You know another thing to keep an eye out on is how your feet & hands feel, especially if they start to feel swollen.  I have to take a water pill & potassium five days a week due to water retention.  My shoe size didn’t change but none of my shoes fit the same way so I wear crocs. 
 

I agree with Ron the FB page is very technical however there is another “regular” group on FB called ALKies Unlimited started by a woman in Kentucky, USA.  That’s more along the lines of a support group.  
 

Believe it or not one the the big challenges of ALK is that we look so healthy, people will forget you have cancer.  Great news in that no one will give you “the death stare” but you will need to get really good at guarding your energy buckets.   
 

How far is Zimbabwe from Johannesburg?  We looked at the globe to get a sense.  Ask away anything you want! 
Michelle 

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Hi Michelle and Ron,

Thanks again for the advice and guidance. I do understand that the meds are a treatment and not a cure. Perhaps an extra year of life could see advances in the health industry and a cure could be found.

My ability to get tested and have scans done are an issue  I will have to deal with, one day at a time. We are neighbors with South Africa, and here in Harare we are an hour and a half away by plane from Johannesburg. Did a couple of trips down last month, but that was before the Covd-19 shutdown.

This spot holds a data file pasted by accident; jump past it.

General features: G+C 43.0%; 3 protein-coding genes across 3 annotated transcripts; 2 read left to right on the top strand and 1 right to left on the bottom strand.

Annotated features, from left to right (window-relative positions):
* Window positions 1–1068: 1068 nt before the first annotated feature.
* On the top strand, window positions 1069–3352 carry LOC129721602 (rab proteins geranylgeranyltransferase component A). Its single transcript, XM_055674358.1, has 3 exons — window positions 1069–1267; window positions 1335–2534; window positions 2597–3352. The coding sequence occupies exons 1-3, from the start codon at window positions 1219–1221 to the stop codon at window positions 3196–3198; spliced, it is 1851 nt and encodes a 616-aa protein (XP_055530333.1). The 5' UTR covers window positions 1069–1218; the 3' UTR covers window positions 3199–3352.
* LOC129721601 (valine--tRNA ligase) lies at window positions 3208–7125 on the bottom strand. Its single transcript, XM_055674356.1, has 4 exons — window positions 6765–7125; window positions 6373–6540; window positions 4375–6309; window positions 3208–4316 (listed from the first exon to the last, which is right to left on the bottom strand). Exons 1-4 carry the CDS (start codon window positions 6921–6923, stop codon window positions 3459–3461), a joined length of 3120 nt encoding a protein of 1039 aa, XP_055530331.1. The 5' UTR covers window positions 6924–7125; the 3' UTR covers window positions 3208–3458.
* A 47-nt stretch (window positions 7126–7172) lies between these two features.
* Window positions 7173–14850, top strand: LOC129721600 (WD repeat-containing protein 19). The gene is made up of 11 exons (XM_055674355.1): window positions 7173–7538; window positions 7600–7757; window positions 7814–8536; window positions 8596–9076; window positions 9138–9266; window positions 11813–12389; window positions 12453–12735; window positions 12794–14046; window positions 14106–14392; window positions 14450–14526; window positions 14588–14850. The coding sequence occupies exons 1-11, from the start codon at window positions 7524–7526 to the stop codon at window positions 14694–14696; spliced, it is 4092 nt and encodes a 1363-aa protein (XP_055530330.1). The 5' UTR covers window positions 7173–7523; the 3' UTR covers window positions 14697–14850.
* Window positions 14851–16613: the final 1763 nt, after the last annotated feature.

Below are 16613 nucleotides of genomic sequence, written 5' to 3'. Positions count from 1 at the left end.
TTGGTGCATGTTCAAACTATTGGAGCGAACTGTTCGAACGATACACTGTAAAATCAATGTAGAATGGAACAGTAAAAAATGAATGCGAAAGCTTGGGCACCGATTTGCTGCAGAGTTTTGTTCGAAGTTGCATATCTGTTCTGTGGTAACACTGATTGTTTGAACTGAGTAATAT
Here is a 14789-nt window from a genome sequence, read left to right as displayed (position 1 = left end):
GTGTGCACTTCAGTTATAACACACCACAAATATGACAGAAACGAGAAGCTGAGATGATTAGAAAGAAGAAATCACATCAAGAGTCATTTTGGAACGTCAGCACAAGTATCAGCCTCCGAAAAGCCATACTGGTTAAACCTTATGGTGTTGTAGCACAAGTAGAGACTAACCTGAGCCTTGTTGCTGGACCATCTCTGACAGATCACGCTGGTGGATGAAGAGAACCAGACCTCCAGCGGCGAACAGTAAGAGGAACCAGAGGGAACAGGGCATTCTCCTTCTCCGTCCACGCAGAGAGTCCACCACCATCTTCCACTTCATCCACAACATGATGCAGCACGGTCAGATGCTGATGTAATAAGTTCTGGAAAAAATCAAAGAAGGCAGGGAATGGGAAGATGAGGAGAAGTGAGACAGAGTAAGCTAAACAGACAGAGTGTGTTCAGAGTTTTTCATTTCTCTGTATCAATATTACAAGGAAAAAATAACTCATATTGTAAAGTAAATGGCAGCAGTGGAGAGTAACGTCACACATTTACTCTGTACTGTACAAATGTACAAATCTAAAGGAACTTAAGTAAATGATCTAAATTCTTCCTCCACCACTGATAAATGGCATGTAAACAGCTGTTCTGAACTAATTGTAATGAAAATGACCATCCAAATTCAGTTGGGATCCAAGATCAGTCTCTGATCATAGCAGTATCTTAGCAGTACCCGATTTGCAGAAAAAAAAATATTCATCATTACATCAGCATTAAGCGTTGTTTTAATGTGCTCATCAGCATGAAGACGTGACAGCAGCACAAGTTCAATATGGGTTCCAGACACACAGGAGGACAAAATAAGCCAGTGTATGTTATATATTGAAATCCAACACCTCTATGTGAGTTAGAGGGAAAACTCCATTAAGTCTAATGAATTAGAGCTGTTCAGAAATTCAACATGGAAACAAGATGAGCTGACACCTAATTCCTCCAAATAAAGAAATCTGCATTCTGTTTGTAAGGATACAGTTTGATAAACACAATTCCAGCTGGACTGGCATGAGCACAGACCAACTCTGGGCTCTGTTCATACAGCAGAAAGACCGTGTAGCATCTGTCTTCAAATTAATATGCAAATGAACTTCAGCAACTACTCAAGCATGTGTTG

One last question,for now. Did you both have a clinical trial with your meds ? If so how long was this for. Then did you have to buy the meds, and if so were you covered by your medical insurance. I understand the cost of Ceritinib is around $8000 a month.

Grateful thanks.

Terry. 

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Terry -

By the time I was found to be ALK+, Alectinib had already been approved by the US FDA as a First Line Treatment in 2017 for ALK+ NSCLC here in the United States. Also as of May 26, 2017 the FDA also approved Ceritinib for first line use here. Therefore for at least myself, the ONC's were already prescribing these second generation TKI's so the clinical trials were already over. (I believe there are some clinical trials ongoing where they combine these TKI's with other treatments to see if that improves survival rates). There is also a third generation TKI available if or when these second generation drugs start to fail. It is called Lorlatinib (Lorbrena). I don't know, but I suspect your ONC and the manufacturer is calling your Ceritinib treatment a clinical trial because it may not yet be approved in Zimbabwe or South Africa as a treatment. (That is purely a guess on my part).